And so the Free Towners spent years pursuing an aggressive program of governmental takeover and delegitimation, their appetite for litigation matched only by their enthusiasm for cutting public services. [...]
Potholes multiplied, domestic disputes proliferated, violent crime spiked, and town workers started going without heat. "Despite several promising efforts," Hongoltz-Hetling dryly notes, "a robust Randian private sector failed to emerge to replace public services." Instead, Grafton, "a haven for miserable people," became a town gone "feral."
Enter the bears, stage right.
Black bears, it should be stressed, are generally a pretty chill bunch. The woods of North America are home to some three-quarters of a million of them; on average, there is at most one human fatality from a black bear attack per year, even as bears and humans increasingly come into contact in expanding suburbs and on hiking trails. [...]
The black bears in Grafton were not like other black bears. Singularly "bold," they started hanging out in yards and on patios in broad daylight. Most bears avoid loud noises; these casually ignored the efforts of Graftonites to run them off. Chickens and sheep began to disappear at alarming rates. Household pets went missing, too. One Graftonite was playing with her kittens on her lawn when a bear bounded out of the woods, grabbed two of them, and scarfed them down. Soon enough, the bears were hanging out on porches and trying to enter homes. [...]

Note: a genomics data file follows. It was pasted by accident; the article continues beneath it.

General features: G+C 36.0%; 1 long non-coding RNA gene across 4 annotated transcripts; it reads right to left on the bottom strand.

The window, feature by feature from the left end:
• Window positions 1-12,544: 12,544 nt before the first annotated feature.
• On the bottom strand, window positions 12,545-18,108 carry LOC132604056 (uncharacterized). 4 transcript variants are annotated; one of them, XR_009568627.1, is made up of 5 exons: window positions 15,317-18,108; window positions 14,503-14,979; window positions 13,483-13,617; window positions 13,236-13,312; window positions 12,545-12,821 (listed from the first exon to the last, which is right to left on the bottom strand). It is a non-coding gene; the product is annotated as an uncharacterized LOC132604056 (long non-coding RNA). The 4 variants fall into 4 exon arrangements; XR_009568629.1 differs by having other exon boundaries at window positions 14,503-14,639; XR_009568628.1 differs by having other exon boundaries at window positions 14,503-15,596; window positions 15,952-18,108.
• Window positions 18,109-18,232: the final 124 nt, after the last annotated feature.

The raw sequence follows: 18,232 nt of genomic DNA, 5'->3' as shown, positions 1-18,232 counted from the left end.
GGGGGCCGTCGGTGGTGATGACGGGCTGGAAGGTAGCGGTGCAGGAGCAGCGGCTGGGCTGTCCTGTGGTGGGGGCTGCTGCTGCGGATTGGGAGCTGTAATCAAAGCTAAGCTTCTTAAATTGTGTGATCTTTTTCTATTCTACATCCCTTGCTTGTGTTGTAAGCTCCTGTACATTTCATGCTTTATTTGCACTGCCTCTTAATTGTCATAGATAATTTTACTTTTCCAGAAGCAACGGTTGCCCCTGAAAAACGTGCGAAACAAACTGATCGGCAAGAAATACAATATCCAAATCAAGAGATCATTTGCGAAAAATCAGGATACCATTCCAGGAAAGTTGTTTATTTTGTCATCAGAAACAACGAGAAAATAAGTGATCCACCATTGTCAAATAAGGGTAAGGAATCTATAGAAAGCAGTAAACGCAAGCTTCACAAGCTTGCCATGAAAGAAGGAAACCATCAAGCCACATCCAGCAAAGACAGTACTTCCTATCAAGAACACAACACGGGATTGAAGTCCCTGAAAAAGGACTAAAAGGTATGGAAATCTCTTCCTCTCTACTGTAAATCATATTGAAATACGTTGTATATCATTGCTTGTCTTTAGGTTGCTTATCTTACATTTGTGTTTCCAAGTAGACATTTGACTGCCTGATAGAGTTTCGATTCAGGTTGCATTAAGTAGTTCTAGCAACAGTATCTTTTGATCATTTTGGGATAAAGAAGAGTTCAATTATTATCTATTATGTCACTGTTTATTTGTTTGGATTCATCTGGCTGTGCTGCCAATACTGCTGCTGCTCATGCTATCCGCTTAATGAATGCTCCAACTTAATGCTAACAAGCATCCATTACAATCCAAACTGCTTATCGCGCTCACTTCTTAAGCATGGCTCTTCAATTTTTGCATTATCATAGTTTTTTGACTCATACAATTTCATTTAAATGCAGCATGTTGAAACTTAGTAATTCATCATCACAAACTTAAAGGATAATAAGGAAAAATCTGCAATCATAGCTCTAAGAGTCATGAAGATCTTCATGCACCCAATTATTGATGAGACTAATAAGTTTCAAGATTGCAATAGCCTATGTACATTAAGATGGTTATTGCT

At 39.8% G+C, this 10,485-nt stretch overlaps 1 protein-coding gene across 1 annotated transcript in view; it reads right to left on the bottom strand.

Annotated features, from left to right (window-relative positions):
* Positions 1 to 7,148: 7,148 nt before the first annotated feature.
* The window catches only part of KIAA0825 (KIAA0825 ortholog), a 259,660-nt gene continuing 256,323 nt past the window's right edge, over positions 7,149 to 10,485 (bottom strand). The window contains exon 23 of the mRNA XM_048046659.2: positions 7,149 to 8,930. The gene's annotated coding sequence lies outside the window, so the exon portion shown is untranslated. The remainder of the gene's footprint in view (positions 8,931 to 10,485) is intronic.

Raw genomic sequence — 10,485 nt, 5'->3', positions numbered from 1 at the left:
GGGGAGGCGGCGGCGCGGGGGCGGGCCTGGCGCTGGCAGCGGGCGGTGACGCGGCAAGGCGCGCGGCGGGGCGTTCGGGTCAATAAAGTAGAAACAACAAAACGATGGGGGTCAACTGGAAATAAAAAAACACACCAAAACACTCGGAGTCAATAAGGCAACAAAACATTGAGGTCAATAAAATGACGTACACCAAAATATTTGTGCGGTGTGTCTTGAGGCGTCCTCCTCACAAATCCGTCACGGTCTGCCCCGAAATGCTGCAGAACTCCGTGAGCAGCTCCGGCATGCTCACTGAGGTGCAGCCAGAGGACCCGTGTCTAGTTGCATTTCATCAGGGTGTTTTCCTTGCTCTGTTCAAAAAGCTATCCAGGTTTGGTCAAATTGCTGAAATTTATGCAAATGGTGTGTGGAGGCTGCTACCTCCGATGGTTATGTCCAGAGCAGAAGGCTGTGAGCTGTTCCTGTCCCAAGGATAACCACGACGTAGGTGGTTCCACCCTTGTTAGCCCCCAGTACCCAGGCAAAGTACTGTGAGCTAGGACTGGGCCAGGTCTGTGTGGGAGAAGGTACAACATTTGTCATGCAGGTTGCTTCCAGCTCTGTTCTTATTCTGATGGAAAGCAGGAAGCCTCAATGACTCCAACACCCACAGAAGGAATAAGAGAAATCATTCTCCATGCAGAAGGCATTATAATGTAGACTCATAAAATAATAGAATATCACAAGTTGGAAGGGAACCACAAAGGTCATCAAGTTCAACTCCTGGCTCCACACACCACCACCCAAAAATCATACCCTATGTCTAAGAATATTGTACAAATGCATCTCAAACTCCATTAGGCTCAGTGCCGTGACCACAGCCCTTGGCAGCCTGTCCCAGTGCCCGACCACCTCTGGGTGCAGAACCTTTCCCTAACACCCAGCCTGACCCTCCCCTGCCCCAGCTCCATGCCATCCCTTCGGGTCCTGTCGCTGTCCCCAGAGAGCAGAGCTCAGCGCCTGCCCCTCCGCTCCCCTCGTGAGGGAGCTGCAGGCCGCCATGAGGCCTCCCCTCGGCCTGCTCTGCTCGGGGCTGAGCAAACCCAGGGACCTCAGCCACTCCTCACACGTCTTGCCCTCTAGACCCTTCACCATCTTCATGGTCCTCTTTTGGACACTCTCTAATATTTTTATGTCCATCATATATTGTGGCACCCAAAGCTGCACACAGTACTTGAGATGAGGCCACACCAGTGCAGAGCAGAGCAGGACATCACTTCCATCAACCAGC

Grappling with what to do about the bears, the Graftonites also wrestled with the arguments of certain libertarians who questioned whether they should do anything at all -- especially since several of the town residents had taken to feeding the bears, more or less just because they could. [...]
No one wants bears in their backyard, but apparently no one wants to invest sustainably in institutions doing the unglamorous work to keep them out either.
A Town Gone Feral: